Ever dream of flying?
This is Sandra Tsing Loh with the Loh Down on Science.
During sleep, our brains alternate through dream AND non-dream states. But does this happen in other species as well?
Gianina Ungurean and team from Ruhr University Bochum explored this – in PIGEONS!
The team monitored sleeping pigeons via infrared cameras and MRI scanners. They observed eye movement, pupil dilation, and brain activity. They also compared brain fluid movement during dream versus non-dream sleep.
Results? Pigeons have similar brain activity when dreaming as they do when flying. Meaning, pigeons may dream of FLYING! While the pigeons dreamt, brain blood flow decreased dramatically. Usually more blood flow removes waste buildup. But the researchers propose that alternating low to high flow may help flush waste products from the brain.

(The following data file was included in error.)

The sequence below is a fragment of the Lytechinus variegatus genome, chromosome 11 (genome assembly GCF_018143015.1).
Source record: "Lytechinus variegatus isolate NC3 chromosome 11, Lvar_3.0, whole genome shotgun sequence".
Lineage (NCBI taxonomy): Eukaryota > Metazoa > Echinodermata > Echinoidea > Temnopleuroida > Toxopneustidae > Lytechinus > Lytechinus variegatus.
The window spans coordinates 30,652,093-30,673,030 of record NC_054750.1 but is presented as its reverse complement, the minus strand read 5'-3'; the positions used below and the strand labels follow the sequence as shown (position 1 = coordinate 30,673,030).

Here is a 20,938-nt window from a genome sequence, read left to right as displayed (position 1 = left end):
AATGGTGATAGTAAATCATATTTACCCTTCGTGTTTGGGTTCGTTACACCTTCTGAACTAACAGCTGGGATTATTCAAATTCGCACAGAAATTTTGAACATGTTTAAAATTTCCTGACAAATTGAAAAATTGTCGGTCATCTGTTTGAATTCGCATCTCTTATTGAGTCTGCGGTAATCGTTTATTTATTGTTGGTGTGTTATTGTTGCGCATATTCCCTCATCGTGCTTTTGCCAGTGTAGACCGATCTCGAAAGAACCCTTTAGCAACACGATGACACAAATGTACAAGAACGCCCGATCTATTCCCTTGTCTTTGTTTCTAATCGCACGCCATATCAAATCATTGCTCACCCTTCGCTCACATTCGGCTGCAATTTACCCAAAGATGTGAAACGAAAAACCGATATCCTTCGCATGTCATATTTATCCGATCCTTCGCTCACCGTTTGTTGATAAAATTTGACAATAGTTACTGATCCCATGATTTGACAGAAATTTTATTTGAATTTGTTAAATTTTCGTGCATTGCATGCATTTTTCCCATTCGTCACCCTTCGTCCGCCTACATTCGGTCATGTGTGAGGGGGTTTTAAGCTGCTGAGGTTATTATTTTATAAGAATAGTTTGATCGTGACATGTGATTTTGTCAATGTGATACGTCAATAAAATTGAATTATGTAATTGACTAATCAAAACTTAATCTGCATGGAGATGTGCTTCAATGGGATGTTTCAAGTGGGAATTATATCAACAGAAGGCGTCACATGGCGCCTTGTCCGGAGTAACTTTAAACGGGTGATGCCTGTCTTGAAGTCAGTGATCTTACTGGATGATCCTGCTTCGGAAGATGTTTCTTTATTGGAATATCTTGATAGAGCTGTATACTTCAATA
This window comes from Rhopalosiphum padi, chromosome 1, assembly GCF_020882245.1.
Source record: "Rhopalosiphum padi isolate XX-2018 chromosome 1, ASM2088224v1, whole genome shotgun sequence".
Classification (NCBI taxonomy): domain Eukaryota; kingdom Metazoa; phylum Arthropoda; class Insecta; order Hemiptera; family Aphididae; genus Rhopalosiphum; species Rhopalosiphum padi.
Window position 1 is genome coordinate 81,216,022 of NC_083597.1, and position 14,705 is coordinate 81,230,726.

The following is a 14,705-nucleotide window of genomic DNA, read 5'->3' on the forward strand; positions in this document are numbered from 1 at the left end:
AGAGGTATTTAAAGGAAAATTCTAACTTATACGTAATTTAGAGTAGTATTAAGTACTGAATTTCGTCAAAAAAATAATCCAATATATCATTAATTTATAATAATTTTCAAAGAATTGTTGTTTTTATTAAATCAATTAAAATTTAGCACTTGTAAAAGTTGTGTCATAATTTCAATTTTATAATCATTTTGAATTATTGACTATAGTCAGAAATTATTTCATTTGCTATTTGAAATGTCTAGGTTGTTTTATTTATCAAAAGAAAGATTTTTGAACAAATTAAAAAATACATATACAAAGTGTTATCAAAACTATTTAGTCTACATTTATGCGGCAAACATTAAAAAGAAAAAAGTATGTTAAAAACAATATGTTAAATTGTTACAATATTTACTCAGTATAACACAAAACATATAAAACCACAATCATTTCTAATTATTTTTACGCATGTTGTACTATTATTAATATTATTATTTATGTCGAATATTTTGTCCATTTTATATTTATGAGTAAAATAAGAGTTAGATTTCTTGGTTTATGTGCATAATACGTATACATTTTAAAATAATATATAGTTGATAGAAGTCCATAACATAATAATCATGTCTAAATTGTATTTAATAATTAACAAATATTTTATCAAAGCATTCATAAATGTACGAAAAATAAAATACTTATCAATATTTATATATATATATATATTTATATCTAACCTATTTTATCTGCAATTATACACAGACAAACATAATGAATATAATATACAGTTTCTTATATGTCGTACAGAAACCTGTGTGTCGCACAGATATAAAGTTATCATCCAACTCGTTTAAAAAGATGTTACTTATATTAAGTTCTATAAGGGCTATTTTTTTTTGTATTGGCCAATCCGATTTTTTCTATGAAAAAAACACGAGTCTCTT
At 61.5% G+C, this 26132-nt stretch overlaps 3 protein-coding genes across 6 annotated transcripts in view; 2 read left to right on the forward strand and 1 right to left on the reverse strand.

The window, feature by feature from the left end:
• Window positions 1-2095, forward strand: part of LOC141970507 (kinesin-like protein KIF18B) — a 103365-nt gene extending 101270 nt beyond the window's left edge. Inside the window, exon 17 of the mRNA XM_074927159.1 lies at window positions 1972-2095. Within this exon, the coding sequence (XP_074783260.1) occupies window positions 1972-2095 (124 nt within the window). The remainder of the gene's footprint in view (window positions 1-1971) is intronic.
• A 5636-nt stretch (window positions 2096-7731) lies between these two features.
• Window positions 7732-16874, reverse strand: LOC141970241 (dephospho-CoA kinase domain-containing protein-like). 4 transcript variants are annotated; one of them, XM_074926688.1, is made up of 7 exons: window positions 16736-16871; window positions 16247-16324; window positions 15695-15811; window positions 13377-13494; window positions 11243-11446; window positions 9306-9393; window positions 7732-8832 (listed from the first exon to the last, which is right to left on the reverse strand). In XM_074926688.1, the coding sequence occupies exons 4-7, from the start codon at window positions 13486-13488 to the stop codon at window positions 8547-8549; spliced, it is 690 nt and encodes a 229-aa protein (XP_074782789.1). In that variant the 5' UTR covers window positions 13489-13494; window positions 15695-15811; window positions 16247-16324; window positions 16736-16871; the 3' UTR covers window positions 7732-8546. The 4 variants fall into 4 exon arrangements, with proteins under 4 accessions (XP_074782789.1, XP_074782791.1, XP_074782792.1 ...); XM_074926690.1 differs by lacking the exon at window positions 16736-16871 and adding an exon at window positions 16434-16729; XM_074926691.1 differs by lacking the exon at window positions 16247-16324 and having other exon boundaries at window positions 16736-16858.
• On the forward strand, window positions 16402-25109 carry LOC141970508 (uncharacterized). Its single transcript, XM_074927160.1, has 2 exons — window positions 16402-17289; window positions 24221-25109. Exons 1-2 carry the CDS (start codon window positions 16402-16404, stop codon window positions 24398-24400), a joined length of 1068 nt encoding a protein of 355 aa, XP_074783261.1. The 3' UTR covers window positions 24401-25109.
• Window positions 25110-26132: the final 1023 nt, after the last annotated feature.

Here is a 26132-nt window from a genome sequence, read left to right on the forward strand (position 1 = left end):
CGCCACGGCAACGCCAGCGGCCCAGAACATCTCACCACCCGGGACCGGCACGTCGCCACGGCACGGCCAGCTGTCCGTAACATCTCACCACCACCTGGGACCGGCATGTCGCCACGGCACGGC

Their findings help provide more information about sleep and dreams in both pigeons and people. They highlight the importance of dreaming for removing waste products to maintain a healthy brain.
Talk about bird brained!
Ungurean, G., Behroozi, M., Böger, L., Helluy, X., Libourel, P.-A., Güntürkün, O., & Rattenborg, N. C. (2023). Wide-spread brain activation and reduced CSF flow during avian REM sleep. Nature Communications, 14(1). https://doi.org/10.1038/s41467-023-38669-1